Questions, not settled answers, are at the center of literary studies at Dickinson. The English major is focused on problems, issues, and approaches to literature as much as it is on canonical and noncanonical texts. The department encourages students to be independent critical readers and writers rather than passive recipients of received knowledge or political correctness. The curriculum encourages students to explore texts and their numerous contexts: cultural, historical, biographical, economic, political, and psychological. At the end of the major, students demonstrate their sophistication in a year-long seminar and workshop, resulting in a long paper on a topic they have chosen and researched.
We encourage our English majors to make the most of the opportunities to write
on campus and develop a portfolio. Such opportunities include The Dickinson Magazine, The Dickinsonian, The Dickinson Review, Belles Lettres Society, and internships. For details about the
English major and current courses, please access our current Spring 2013 newsletter. Additional information on English major opportunities can be found on our current English major web site. Our department chair and faculty members are available for advice and advising your academic and career path.
Opportunities for study abroadProspective English majors should consider a study abroad experience. The Dickinson Program in England is a valuable junior-year-abroad option. Prospective English majors interested in off campus study should refer to the English department study abroad
web page. If you have any interest in study
abroad, please contact the college's Center for Global Study and Engagement at x1341 in the Stern Building.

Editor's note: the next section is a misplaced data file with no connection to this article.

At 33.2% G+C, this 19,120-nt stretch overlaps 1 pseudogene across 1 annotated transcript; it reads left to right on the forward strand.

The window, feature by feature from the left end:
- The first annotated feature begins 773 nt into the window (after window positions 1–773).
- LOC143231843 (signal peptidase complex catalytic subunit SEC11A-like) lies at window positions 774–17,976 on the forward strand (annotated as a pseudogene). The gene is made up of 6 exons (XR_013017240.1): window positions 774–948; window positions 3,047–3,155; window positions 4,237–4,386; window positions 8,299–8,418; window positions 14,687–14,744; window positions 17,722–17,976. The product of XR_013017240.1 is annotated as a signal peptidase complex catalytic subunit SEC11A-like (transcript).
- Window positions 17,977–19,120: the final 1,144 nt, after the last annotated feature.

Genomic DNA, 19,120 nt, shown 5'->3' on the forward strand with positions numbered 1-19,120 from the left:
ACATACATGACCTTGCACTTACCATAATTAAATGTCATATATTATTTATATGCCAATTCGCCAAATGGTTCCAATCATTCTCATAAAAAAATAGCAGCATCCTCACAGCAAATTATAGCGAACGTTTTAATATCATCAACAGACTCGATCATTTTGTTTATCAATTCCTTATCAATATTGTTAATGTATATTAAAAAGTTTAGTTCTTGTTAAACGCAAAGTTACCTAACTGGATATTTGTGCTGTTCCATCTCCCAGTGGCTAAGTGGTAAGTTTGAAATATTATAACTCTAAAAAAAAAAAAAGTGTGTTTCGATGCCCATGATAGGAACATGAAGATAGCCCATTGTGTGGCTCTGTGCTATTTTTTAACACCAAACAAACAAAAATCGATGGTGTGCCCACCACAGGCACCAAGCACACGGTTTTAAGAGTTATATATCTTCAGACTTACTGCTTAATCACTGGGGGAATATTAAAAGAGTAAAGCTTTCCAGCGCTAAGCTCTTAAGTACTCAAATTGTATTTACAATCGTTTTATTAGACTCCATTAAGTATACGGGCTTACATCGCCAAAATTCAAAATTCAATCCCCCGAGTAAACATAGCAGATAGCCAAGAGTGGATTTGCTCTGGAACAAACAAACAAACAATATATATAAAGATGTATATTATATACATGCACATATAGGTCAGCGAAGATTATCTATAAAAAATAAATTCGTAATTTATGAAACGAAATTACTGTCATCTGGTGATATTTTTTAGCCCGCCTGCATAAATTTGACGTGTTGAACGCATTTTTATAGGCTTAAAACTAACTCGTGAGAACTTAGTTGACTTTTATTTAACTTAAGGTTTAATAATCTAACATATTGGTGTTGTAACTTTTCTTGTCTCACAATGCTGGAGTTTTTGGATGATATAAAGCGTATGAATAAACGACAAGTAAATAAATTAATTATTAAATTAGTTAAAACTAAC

The department strives to help its students—majors and non-majors alike—live more reflectively and imaginatively by introducing them to the power, beauty, and passion of the written word. Since we believe that we do not possess our ideas until we express them, all of our courses stress writing.
To aid our students in becoming independent thinkers and articulate writers, we offer a sequence of courses in rhetoric, language, expository and creative writing. Expository writing courses at the intermediate and advanced level emphasize the development of clear and cogent arguments, the effective use of evidence, and the importance of audience and context. In seminars, workshops, and individual conferences with instructors, students learn the significance of revision in the writing process. Creative writing courses offered in fiction, poetry, memoir, and drama give students the opportunity to work with established, published writers. In workshops, students read and discuss literary texts, practice the craft of writing, and receive criticism and suggestions from peers and the instructor. Our writing and introductory literature courses are open to all students at the college, and our advanced literature and writing courses are open to anyone who has the prerequisite or the instructor's permission.
For English major requirements, please go to our English Curriculum page.
Additional Courses of Study
Numerous students pursue courses in other interdisciplinary majors and minors as well as the English major. In cooperation with participating departments, the American Studies department at Dickinson seeds to provide an innovative and coherent approach to the study of American culture.
The Creative Writing minor may be undertaken in conjunction with any major at the College; it is not an emphasis within the English major. Within the minor, students must select an area of concentration in either fiction or poetry. The minor in creative writing challenges young writers to develop their talents in the art and craft of fiction, poetry and other genres. The workshop classes are small, and all members participate enthusiastically in discussions of student work. The minor is made up of seven courses that can be taken in conjunction with any major.
The Film Studies minor brings together film courses in many of Dickinson's departments. One of the College's distinctive features is the wide range of films from different countries and cultures taught across the curriculum—films of Germany, England, India, France, Spain, Latino cultures, and the Far East are all regularly screened. The political science, American studies, and sociology departments offer courses that take a critical perspective on issues of contemporary culture and the media.
Spring 2013 newsletter